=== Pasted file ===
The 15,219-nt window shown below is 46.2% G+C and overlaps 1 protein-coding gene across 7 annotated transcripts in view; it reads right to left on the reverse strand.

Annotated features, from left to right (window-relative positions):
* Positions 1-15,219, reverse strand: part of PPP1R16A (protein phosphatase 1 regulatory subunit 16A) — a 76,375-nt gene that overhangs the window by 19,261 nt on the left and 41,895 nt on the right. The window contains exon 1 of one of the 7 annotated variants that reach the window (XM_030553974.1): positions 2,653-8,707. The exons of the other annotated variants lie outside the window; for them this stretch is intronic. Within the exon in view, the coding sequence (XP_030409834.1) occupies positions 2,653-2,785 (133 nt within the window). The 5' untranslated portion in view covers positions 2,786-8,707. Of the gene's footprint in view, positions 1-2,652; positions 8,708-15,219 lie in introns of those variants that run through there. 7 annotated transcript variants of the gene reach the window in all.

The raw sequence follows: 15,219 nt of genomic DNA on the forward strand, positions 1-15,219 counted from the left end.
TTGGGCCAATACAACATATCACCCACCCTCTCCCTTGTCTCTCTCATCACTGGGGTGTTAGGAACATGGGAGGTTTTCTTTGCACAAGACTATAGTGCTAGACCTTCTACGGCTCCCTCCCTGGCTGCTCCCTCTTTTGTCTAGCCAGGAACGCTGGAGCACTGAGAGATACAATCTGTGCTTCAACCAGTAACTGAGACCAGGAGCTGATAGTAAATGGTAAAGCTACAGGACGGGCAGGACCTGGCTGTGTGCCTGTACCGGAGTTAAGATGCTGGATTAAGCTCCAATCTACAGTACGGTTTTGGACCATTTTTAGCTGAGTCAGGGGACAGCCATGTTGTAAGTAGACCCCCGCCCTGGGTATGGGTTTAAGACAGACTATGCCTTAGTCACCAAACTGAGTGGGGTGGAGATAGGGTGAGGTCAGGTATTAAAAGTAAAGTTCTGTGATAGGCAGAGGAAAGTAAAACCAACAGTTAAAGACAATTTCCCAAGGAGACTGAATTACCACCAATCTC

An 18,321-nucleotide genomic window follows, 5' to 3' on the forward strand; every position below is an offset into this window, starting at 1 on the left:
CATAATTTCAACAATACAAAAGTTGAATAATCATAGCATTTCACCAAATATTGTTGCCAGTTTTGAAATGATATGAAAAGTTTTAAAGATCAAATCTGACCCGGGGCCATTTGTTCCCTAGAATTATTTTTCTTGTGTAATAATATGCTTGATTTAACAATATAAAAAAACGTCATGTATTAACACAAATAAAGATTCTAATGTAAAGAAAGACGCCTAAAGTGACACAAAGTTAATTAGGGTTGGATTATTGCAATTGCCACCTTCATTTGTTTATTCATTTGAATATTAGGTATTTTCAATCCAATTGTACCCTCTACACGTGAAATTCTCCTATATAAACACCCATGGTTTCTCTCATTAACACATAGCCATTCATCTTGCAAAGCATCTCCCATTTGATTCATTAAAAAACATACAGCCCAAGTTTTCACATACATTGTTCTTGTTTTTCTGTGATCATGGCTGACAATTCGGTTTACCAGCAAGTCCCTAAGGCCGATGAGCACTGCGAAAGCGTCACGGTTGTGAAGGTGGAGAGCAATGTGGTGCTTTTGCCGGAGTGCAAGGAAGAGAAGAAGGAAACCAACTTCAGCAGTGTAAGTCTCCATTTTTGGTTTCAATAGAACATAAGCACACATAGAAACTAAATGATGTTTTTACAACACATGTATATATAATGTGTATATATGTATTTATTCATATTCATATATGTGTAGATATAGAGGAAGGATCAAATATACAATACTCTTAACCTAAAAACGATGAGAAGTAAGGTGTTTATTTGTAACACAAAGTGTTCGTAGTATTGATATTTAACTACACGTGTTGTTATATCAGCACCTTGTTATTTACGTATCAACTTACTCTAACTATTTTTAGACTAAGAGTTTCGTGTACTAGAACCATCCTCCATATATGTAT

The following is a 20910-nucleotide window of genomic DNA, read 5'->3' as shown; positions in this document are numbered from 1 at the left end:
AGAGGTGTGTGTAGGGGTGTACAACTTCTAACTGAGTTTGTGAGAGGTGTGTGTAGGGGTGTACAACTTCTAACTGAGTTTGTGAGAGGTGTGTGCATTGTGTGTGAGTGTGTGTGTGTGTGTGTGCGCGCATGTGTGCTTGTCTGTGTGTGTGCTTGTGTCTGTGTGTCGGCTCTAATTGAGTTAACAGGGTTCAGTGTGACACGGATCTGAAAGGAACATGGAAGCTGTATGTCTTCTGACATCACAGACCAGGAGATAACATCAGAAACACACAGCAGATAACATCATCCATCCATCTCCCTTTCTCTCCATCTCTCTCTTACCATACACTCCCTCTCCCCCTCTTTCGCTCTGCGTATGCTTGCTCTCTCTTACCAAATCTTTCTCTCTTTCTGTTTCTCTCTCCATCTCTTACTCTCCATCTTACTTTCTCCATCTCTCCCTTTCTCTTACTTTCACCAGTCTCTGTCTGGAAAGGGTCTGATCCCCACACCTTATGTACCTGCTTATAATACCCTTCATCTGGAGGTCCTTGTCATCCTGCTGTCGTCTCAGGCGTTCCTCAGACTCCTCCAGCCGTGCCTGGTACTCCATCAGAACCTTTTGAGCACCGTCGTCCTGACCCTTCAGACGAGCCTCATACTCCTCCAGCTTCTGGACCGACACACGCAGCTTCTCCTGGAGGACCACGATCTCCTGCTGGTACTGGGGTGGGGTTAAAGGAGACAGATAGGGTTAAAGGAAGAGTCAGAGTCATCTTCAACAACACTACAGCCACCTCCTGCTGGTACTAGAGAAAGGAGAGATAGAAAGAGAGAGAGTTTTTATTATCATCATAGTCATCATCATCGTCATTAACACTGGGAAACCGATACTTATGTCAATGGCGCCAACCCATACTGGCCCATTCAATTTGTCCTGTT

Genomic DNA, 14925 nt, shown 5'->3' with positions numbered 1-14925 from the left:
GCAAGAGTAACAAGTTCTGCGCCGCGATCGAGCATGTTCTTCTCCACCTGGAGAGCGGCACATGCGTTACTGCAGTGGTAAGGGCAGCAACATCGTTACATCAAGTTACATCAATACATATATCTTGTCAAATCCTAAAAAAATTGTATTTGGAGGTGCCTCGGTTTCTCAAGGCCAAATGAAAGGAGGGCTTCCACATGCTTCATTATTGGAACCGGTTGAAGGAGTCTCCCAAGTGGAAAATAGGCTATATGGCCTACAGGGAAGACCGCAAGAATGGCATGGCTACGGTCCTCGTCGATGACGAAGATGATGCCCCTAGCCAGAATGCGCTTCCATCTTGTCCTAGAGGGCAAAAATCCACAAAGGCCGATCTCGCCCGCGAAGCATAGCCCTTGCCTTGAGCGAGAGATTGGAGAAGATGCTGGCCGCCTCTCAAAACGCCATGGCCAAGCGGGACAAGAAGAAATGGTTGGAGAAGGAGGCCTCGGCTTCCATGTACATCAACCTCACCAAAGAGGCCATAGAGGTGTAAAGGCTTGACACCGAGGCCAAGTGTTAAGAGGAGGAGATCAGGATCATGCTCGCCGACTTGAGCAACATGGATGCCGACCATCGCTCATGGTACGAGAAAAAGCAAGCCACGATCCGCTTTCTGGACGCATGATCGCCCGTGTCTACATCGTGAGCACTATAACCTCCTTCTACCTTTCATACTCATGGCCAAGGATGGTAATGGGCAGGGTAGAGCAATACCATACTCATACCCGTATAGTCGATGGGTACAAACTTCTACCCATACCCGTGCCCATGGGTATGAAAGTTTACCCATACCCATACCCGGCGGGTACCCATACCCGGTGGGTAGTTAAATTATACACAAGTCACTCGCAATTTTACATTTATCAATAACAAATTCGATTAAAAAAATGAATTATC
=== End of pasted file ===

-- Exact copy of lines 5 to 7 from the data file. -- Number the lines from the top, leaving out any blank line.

TTGGGCCAATACAACATATCACCCACCCTCTCCCTTGTCTCTCTCATCACTGGGGTGTTAGGAACATGGGAGGTTTTCTTTGCACAAGACTATAGTGCTAGACCTTCTACGGCTCCCTCCCTGGCTGCTCCCTCTTTTGTCTAGCCAGGAACGCTGGAGCACTGAGAGATACAATCTGTGCTTCAACCAGTAACTGAGACCAGGAGCTGATAGTAAATGGTAAAGCTACAGGACGGGCAGGACCTGGCTGTGTGCCTGTACCGGAGTTAAGATGCTGGATTAAGCTCCAATCTACAGTACGGTTTTGGACCATTTTTAGCTGAGTCAGGGGACAGCCATGTTGTAAGTAGACCCCCGCCCTGGGTATGGGTTTAAGACAGACTATGCCTTAGTCACCAAACTGAGTGGGGTGGAGATAGGGTGAGGTCAGGTATTAAAAGTAAAGTTCTGTGATAGGCAGAGGAAAGTAAAACCAACAGTTAAAGACAATTTCCCAAGGAGACTGAATTACCACCAATCTC

An 18,321-nucleotide genomic window follows, 5' to 3' on the forward strand; every position below is an offset into this window, starting at 1 on the left:
CATAATTTCAACAATACAAAAGTTGAATAATCATAGCATTTCACCAAATATTGTTGCCAGTTTTGAAATGATATGAAAAGTTTTAAAGATCAAATCTGACCCGGGGCCATTTGTTCCCTAGAATTATTTTTCTTGTGTAATAATATGCTTGATTTAACAATATAAAAAAACGTCATGTATTAACACAAATAAAGATTCTAATGTAAAGAAAGACGCCTAAAGTGACACAAAGTTAATTAGGGTTGGATTATTGCAATTGCCACCTTCATTTGTTTATTCATTTGAATATTAGGTATTTTCAATCCAATTGTACCCTCTACACGTGAAATTCTCCTATATAAACACCCATGGTTTCTCTCATTAACACATAGCCATTCATCTTGCAAAGCATCTCCCATTTGATTCATTAAAAAACATACAGCCCAAGTTTTCACATACATTGTTCTTGTTTTTCTGTGATCATGGCTGACAATTCGGTTTACCAGCAAGTCCCTAAGGCCGATGAGCACTGCGAAAGCGTCACGGTTGTGAAGGTGGAGAGCAATGTGGTGCTTTTGCCGGAGTGCAAGGAAGAGAAGAAGGAAACCAACTTCAGCAGTGTAAGTCTCCATTTTTGGTTTCAATAGAACATAAGCACACATAGAAACTAAATGATGTTTTTACAACACATGTATATATAATGTGTATATATGTATTTATTCATATTCATATATGTGTAGATATAGAGGAAGGATCAAATATACAATACTCTTAACCTAAAAACGATGAGAAGTAAGGTGTTTATTTGTAACACAAAGTGTTCGTAGTATTGATATTTAACTACACGTGTTGTTATATCAGCACCTTGTTATTTACGTATCAACTTACTCTAACTATTTTTAGACTAAGAGTTTCGTGTACTAGAACCATCCTCCATATATGTAT